Readers will wish their summers were so eventful.

THE ISLAND OF DR. LIBRIS

Billy Gillfoyle discovers that a powerful imagination can bring characters from books—and comic books, video games and role-playing-game cards—to life.

Unhappily spending the summer with his mother in a lakeshore cabin she’s rented from a university colleague, the 12-year-old finds no Internet or TV but plenty of books in a locked cabinet. (Finding the key is a relatively easy puzzle.) When he reads The Trials of Hercules in Dr. Xiang Libris’ library, he hears the voices of Hercules and Antaeus outside. They’re fighting on an island just offshore. Reading Robin Hood, he hears the sound of swordplay. When he explores the island the next morning, he meets the characters he heard, not only brought to life, but also interacting with each other. Grabenstein’s similarly powerful imagination unfurls a grand series of adventures in which Billy and neighbor Walter Andrews are pursued by the Sheriff of Nottingham, search for buried treasure with Tom Sawyer and save Billy’s parents’ failing marriage. In this entertaining literary romp, the author includes references to over 20 classic tales, from Aesop’s Fables to Holes. For curious readers, he’s listed the titles at the end, but familiarity with these stories is not required to appreciate this fast-paced fantasy.

Readers will wish their summers were so eventful. (Adventure. 9-13)

Pub Date: March 24, 2015

ISBN: 978-0-385-38844-3

Page Count: 256

Publisher: Random House

Review Posted Online: Dec. 6, 2014

Kirkus Reviews Issue: Dec. 15, 2014

Did you like this book?

No Comments Yet

A perfectly acceptable and predictable trifle. (Science fiction. 9-12)

HOUSE OF ROBOTS

From the House of Robots series , Vol. 1

Sammy is less than thrilled when his genius inventor mother creates a robot brother for him.

Sammy Hayes-Rodriguez's life has always been filled with robots. His mother has invented automatons that clean the floors, mow the lawn, give traffic reports and even plant fantastic gardens. Sammy's school has until now been a robot-free zone, but when Mom invents E (for Egghead, or maybe Einstein Jr.—his parents can’t decide) and insists Sammy take the new robot to school, things get out of hand. Chronicling the ups and downs of an entire school year with a robot brother, the authors put cute sci-fi twists on first-time crushes, school bullies and best-friend troubles. There's nothing here that breaks new ground or illuminates the psyche of young boys in any new or interesting ways, but there are plenty of amusing jokes. Young readers with an interest in science will certainly be engaged. A subplot featuring Sammy's younger sister, a brilliant girl who is homebound by severe combined immunodeficiency disorder, is as by-the-numbers as the rest of the book, but it doesn't tie in to the robot plot until the very end. It's hard to tell if this development is a clumsy climax or an awkward setup for a sequel. Either way, it doesn't work well with everything that came beforehand.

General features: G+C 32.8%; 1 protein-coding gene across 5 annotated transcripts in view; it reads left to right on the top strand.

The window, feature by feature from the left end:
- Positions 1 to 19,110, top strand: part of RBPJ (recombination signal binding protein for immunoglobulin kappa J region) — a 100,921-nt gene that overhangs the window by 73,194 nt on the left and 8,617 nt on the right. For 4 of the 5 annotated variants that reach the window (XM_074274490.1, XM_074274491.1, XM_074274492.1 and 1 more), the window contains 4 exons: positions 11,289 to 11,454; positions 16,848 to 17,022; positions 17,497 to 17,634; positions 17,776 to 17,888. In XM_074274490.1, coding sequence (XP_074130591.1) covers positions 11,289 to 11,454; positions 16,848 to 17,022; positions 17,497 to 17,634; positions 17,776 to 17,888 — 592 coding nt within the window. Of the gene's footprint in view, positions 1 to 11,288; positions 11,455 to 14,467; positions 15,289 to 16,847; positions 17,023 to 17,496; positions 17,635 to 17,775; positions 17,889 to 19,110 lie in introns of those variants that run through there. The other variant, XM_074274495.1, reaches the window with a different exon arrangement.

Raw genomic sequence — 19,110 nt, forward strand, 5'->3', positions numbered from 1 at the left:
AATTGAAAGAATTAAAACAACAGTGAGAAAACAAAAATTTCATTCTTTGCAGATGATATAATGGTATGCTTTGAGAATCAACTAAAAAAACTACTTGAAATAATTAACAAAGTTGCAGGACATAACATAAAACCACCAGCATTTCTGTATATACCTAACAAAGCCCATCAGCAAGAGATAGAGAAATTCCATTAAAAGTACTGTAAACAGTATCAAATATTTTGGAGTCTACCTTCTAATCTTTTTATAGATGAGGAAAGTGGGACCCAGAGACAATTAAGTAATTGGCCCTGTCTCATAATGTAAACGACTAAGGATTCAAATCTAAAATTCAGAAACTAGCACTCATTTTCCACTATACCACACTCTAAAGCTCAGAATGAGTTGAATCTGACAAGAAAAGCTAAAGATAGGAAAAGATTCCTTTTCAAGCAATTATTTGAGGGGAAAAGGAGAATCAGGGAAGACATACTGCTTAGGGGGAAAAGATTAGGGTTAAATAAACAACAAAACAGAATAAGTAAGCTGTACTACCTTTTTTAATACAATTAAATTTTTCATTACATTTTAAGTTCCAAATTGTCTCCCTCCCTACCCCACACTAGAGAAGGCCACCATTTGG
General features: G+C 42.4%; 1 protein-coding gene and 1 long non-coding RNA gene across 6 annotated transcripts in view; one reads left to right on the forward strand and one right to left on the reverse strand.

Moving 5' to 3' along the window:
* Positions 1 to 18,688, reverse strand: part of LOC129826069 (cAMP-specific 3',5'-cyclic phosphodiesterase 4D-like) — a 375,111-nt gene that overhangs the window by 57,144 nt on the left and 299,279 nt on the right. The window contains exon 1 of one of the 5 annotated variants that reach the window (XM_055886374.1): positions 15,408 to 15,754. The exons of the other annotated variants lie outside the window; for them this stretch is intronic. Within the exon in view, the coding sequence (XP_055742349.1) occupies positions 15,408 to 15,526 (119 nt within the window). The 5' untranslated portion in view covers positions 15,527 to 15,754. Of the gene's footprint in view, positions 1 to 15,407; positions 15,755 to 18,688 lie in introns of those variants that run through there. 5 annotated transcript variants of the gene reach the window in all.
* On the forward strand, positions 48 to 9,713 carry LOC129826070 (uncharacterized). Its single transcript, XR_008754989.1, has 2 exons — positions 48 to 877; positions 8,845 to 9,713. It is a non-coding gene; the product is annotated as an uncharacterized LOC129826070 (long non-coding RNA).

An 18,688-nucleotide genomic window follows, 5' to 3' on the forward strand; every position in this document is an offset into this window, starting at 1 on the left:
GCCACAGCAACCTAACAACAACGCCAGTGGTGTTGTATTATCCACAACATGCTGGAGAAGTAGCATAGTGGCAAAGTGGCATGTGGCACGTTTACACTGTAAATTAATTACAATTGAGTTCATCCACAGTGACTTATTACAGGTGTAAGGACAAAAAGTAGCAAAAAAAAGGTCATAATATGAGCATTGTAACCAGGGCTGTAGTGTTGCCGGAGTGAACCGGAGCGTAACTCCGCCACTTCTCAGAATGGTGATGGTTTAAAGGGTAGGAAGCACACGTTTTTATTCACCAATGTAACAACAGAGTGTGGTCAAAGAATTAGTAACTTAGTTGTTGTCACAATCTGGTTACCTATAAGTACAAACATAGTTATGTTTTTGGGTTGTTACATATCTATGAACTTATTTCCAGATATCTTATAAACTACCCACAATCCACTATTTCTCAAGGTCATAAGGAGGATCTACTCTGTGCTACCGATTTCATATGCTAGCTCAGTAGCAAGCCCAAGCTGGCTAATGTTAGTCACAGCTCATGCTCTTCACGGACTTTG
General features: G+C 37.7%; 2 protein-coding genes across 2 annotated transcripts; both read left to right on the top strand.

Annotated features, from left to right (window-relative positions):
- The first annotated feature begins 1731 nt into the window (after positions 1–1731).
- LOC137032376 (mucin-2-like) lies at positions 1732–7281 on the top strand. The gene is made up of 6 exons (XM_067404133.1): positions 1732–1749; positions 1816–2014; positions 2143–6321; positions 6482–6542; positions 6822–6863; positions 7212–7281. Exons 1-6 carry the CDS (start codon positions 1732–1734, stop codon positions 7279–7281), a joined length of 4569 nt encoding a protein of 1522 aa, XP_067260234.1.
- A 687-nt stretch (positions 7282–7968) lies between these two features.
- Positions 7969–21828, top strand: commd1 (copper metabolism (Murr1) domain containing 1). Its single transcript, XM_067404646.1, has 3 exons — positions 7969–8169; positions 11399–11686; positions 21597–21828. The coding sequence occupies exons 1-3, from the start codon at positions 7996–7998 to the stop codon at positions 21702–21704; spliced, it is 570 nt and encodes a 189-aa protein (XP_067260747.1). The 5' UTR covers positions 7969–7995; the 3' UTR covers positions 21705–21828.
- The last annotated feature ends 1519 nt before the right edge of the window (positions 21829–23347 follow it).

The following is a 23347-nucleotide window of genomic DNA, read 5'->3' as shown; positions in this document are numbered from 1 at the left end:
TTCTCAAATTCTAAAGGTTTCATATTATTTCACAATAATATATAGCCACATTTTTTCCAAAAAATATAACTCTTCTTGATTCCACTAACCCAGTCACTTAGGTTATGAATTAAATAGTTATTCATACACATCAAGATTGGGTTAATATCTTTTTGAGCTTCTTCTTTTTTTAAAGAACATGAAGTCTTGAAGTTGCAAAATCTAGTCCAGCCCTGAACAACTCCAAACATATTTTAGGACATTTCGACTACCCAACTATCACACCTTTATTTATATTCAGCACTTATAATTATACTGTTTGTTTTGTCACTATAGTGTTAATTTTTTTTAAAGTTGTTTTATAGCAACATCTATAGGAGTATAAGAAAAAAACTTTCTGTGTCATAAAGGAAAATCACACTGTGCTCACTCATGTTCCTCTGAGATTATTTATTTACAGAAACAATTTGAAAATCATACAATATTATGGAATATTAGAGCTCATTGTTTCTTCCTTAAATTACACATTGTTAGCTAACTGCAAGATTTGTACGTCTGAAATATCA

A perfectly acceptable and predictable trifle.  (Science fiction. 9-12)

Pub Date: Nov. 24, 2014

ISBN: 978-0-316-40591-1

Page Count: 352

Publisher: Little, Brown

Review Posted Online: Jan. 7, 2015

Did you like this book?

No Comments Yet

Poet Alexander deftly reveals the power of the format to pack an emotional punch.

Our Verdict

  • Our Verdict
  • GET IT

  • Kirkus Reviews'
    Best Books Of 2014

  • New York Times Bestseller

  • Newbery Medal Winner

THE CROSSOVER

Basketball-playing twins find challenges to their relationship on and off the court as they cope with changes in their lives.

Josh Bell and his twin, Jordan, aka JB, are stars of their school basketball team. They are also successful students, since their educator mother will stand for nothing else. As the two middle schoolers move to a successful season, readers can see their differences despite the sibling connection. After all, Josh has dreadlocks and is quiet on court, and JB is bald and a trash talker. Their love of the sport comes from their father, who had also excelled in the game, though his championship was achieved overseas. Now, however, he does not have a job and seems to have health problems the parents do not fully divulge to the boys. The twins experience their first major rift when JB is attracted to a new girl in their school, and Josh finds himself without his brother. This novel in verse is rich in character and relationships. Most interesting is the family dynamic that informs so much of the narrative, which always reveals, never tells. While Josh relates the story, readers get a full picture of major and minor players. The basketball action provides energy and rhythm for a moving story.

Poet Alexander deftly reveals the power of the format to pack an emotional punch. (Verse fiction. 9-12)

Pub Date: March 18, 2014

ISBN: 978-0-544-10771-7

Page Count: 240

Publisher: HMH Books

Review Posted Online: Dec. 18, 2013

Kirkus Reviews Issue: Jan. 15, 2014

Did you like this book?

more